Many Pennsylvanians watched the November 2021 election results in Virginia with envy and anticipation. Glenn Youngkin and Winsome Sears, with the support of parents across their state, won a big victory to take the top executive offices. Once sworn in, they began making changes immediately.
Parents’ groups in Pennsylvania are hoping for a similar outcome this November, but it remains to be seen whether that will happen. The Republican primary last week left many parents and voters feeling uneasy about the general election. This election was the most expensive Republican primary in the state’s history, and the U.S. Senate race has not even been decided yet. Between the governor, lieutenant governor, and senate Republican primaries, as of mid-May, almost $100 million was spent. A significant amount of these funds was spent on attack ads.
With gas prices approaching $5 per gallon, grocery prices continuing to increase, and supply chain issues, many Pennsylvania families are struggling. To spend $100 million during a Republican primary seems obscene compared to the real challenges facing most Pennsylvanians. Expensive attack mailers weekly did not sit well with many parents when they can’t find formula to feed their babies.
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Part of the reason for the enormous money drop is related to the number of candidates who were on the ballot. For the Republican primary in the three statewide races, there were 25 candidates on the ballot. Most primary voters do not have the time to research and vet 25 different candidates. Many rely on the state party to endorse or at least recommend candidates. Yet, for the first time in many years, the Pennsylvania GOP did not endorse any candidates for the top offices.
This decision left many GOP county committees searching for the best way to address the situation. Some endorsed candidates, but most did not. In some counties that endorsed, local committees disagreed with the county endorsement or recommendations, and they made their own sample ballots. Overall, the Pennsylvania GOP is in complete disarray from the state level down to the precincts.
Added to the issue are the very large donations by special interest groups. One group changed their endorsement for governor two days prior to the primary election in an attempt to beat the eventual winner, Doug Mastriano. This same group spent large sums of money in an attempt to defeat Mastriano through negative mail campaigns. Their efforts may have led to better name identification for Mastriano and assisted his victory last week.
After all this drama and money, the real question remains. Can Mastriano beat Shapiro in November? Does Pennsylvania have a chance to repeat the success achieved in Virginia?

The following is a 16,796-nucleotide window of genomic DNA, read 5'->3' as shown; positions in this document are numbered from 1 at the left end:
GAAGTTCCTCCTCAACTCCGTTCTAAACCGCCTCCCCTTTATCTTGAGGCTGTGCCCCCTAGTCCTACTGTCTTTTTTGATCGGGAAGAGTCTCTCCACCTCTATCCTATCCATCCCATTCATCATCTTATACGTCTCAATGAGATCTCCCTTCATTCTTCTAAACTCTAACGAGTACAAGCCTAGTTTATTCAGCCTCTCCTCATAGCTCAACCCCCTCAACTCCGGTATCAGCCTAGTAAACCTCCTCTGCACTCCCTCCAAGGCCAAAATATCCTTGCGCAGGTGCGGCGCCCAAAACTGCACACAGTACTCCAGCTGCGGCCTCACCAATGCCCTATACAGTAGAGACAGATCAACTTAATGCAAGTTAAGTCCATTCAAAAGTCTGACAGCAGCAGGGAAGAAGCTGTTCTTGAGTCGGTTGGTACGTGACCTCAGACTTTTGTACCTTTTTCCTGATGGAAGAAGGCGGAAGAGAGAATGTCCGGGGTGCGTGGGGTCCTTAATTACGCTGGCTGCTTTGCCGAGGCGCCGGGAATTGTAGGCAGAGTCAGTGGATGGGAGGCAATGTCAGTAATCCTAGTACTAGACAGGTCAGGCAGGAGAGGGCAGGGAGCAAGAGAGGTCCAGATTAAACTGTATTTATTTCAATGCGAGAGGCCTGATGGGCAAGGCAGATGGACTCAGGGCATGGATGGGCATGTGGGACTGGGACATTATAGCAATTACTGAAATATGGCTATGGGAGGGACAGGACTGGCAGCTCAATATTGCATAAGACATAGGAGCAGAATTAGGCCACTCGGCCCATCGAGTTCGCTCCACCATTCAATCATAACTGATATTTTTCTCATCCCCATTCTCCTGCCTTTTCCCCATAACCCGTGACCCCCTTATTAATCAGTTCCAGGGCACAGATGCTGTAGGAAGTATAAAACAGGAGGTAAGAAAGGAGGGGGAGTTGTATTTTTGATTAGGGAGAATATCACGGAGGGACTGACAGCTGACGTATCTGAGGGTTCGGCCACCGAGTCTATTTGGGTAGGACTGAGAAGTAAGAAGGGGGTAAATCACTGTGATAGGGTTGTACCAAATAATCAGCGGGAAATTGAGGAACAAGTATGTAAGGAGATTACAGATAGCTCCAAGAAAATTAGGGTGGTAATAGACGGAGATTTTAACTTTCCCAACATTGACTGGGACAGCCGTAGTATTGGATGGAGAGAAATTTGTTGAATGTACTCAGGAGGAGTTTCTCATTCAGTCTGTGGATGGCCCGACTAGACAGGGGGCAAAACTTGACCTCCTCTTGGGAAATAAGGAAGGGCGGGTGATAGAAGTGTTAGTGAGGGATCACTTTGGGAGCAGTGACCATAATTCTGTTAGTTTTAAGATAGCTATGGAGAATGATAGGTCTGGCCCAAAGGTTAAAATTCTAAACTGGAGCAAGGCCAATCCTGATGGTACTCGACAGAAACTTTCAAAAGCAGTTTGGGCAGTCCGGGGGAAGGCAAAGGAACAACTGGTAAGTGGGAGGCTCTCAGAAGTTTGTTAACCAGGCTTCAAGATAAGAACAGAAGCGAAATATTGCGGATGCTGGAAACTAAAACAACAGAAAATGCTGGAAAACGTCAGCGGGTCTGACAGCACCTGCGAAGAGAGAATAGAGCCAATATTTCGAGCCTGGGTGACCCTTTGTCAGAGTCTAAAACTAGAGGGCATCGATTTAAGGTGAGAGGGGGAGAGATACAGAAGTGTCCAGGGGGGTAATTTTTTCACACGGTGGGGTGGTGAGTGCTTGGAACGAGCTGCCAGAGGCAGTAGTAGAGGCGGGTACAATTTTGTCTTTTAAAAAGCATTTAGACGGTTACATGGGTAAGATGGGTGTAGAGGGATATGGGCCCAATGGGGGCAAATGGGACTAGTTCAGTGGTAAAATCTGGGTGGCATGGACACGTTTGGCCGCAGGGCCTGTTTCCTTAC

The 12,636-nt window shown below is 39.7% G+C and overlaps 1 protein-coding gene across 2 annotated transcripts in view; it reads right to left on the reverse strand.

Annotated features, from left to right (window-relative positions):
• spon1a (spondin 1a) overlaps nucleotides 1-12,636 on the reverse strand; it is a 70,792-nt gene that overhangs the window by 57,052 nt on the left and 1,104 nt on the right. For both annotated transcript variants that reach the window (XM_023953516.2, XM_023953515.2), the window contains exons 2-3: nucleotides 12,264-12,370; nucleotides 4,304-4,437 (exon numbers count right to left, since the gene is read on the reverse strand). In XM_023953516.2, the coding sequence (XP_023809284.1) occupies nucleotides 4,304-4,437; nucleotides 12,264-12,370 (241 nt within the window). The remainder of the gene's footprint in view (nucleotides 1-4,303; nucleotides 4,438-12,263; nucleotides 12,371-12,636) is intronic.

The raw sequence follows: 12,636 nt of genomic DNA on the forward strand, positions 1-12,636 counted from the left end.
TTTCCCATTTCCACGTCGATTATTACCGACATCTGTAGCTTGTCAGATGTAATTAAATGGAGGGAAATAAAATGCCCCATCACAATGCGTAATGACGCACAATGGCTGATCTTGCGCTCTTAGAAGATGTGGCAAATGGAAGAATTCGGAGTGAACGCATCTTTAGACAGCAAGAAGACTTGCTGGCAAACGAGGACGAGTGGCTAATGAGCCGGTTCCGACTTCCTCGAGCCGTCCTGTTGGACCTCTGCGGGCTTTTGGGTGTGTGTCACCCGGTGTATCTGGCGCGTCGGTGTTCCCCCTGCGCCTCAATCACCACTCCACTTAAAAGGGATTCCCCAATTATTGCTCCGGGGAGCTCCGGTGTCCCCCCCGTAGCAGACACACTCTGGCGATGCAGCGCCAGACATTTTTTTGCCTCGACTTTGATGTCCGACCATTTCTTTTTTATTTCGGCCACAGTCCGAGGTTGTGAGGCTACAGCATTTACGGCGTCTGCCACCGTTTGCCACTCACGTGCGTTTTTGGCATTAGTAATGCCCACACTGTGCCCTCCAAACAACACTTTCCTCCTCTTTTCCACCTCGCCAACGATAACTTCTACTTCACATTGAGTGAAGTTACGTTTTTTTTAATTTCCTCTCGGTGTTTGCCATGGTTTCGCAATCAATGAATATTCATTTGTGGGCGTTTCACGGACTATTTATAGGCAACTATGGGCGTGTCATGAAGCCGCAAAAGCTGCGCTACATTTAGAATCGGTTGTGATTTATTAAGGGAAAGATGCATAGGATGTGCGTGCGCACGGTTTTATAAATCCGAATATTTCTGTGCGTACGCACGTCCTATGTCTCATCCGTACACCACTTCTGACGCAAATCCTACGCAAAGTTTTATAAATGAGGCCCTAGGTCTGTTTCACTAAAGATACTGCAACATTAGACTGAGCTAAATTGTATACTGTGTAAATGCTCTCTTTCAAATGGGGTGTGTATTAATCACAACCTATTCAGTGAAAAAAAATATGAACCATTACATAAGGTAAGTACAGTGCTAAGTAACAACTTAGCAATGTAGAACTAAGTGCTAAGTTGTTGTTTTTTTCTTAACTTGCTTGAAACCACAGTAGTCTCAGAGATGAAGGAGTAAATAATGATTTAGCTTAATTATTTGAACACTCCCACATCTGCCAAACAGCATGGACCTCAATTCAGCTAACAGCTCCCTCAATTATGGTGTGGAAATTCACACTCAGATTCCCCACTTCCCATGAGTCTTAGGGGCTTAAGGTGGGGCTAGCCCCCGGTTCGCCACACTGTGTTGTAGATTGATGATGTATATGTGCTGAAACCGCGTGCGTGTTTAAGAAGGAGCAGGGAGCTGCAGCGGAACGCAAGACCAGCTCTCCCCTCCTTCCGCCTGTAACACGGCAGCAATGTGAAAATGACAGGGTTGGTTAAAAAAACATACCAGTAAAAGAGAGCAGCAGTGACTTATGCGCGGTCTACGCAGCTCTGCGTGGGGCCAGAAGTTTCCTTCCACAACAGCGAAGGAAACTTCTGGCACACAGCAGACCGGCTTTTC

Finally, add to the confusion an endorsement by former President Trump for senate and eventually governor. Trump endorsed Mehmet Oz in early April and, so far, that endorsement has not resulted in an overwhelming victory. Even more surprising was the last-minute endorsement of Mastriano. He was already leading in the polls, and clearly did not need an endorsement to win. What was Trump’s real motivation for endorsing Mastriano the weekend before the election? If he was committed to Mastriano, why didn’t he endorse back in April? Could it be that he was simply looking for a win on his record? Trump’s actions do not seem at all related to the best interests of Pennsylvanians.
This chaos may have created the perfect storm where Doug Mastriano won the GOP nomination for governor. However, he is now paired with a lieutenant governor candidate who was financially backed and endorsed by the same special interest group that ran the smear campaign against him.
After all this drama and money, the real question remains. Can Mastriano beat Shapiro in November? Does Pennsylvania have a chance to repeat the success achieved in Virginia? Are parents and taxpayers disgusted enough with the Wolf and Biden administrations to come out and support the GOP ticket in November? That answer won’t be known until November, but clearly the Pennsylvania Republican Party has a lot of work to do to instill faith in its members.
Beth Ann Rosica currently serves as the Executive Director of Back to School PA, a political action committee that supports school board candidates who place the interests of children first. She holds a Ph.D. in Education and has dedicated her career advocating on behalf of underserved children and families.
3 thoughts on “Beth Ann Rosica: Pennsylvania is not Virginia”
Trump didn’t endorse in the gubernatorial primary until after Barletta dropped out. That’s why the delay. Barletta was one of the first congress people to endorse Trump when he started his run for the nomination in 2016. Trump owed Barletta at least that much consideration.
Barletta never dropped out.
You are right – it was Corman who dropped out. Apologies and thanks for the correction. This is the one place where I can alwasy see intelligent comments and accept that when I am wrong I need to be corrected to ensure that the discussions shed light.